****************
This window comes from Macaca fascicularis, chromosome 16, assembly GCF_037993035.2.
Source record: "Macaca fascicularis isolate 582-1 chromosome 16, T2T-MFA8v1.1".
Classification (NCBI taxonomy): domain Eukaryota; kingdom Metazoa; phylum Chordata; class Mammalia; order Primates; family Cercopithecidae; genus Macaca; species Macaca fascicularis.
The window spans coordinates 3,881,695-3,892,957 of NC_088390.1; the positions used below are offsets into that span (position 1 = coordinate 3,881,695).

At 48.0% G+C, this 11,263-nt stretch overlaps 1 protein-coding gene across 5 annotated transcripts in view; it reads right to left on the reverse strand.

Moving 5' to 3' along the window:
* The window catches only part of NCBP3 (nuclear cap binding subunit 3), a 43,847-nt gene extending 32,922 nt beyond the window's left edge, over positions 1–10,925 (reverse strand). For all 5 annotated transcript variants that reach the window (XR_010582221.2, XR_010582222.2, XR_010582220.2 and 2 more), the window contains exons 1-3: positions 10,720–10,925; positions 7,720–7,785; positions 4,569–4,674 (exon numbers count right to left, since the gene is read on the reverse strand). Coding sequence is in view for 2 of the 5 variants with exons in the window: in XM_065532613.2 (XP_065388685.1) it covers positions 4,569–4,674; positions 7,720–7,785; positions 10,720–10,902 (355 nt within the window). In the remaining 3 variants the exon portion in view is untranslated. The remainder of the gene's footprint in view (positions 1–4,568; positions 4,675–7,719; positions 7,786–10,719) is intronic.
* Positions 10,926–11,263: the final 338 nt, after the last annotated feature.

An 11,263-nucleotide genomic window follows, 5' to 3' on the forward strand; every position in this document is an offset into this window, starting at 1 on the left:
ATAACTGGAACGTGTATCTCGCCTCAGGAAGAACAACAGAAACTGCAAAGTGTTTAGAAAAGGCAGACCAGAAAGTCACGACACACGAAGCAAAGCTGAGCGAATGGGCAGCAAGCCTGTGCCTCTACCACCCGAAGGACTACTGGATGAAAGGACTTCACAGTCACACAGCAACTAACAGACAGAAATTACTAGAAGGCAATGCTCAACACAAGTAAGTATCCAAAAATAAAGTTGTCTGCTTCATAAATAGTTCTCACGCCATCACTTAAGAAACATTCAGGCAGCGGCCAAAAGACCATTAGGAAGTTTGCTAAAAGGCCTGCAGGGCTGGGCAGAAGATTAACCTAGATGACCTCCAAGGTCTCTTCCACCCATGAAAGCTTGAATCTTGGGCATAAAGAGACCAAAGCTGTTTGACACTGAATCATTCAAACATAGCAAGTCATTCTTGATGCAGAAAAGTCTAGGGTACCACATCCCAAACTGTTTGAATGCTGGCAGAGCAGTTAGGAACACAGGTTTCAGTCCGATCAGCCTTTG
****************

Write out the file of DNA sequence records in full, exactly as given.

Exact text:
This window comes from Macaca fascicularis, chromosome 16, assembly GCF_037993035.2.
Source record: "Macaca fascicularis isolate 582-1 chromosome 16, T2T-MFA8v1.1".
Classification (NCBI taxonomy): domain Eukaryota; kingdom Metazoa; phylum Chordata; class Mammalia; order Primates; family Cercopithecidae; genus Macaca; species Macaca fascicularis.
The window spans coordinates 3,881,695-3,892,957 of NC_088390.1; the positions used below are offsets into that span (position 1 = coordinate 3,881,695).

At 48.0% G+C, this 11,263-nt stretch overlaps 1 protein-coding gene across 5 annotated transcripts in view; it reads right to left on the reverse strand.

Moving 5' to 3' along the window:
* The window catches only part of NCBP3 (nuclear cap binding subunit 3), a 43,847-nt gene extending 32,922 nt beyond the window's left edge, over positions 1–10,925 (reverse strand). For all 5 annotated transcript variants that reach the window (XR_010582221.2, XR_010582222.2, XR_010582220.2 and 2 more), the window contains exons 1-3: positions 10,720–10,925; positions 7,720–7,785; positions 4,569–4,674 (exon numbers count right to left, since the gene is read on the reverse strand). Coding sequence is in view for 2 of the 5 variants with exons in the window: in XM_065532613.2 (XP_065388685.1) it covers positions 4,569–4,674; positions 7,720–7,785; positions 10,720–10,902 (355 nt within the window). In the remaining 3 variants the exon portion in view is untranslated. The remainder of the gene's footprint in view (positions 1–4,568; positions 4,675–7,719; positions 7,786–10,719) is intronic.
* Positions 10,926–11,263: the final 338 nt, after the last annotated feature.

An 11,263-nucleotide genomic window follows, 5' to 3' on the forward strand; every position in this document is an offset into this window, starting at 1 on the left:
ATAACTGGAACGTGTATCTCGCCTCAGGAAGAACAACAGAAACTGCAAAGTGTTTAGAAAAGGCAGACCAGAAAGTCACGACACACGAAGCAAAGCTGAGCGAATGGGCAGCAAGCCTGTGCCTCTACCACCCGAAGGACTACTGGATGAAAGGACTTCACAGTCACACAGCAACTAACAGACAGAAATTACTAGAAGGCAATGCTCAACACAAGTAAGTATCCAAAAATAAAGTTGTCTGCTTCATAAATAGTTCTCACGCCATCACTTAAGAAACATTCAGGCAGCGGCCAAAAGACCATTAGGAAGTTTGCTAAAAGGCCTGCAGGGCTGGGCAGAAGATTAACCTAGATGACCTCCAAGGTCTCTTCCACCCATGAAAGCTTGAATCTTGGGCATAAAGAGACCAAAGCTGTTTGACACTGAATCATTCAAACATAGCAAGTCATTCTTGATGCAGAAAAGTCTAGGGTACCACATCCCAAACTGTTTGAATGCTGGCAGAGCAGTTAGGAACACAGGTTTCAGTCCGATCAGCCTTTG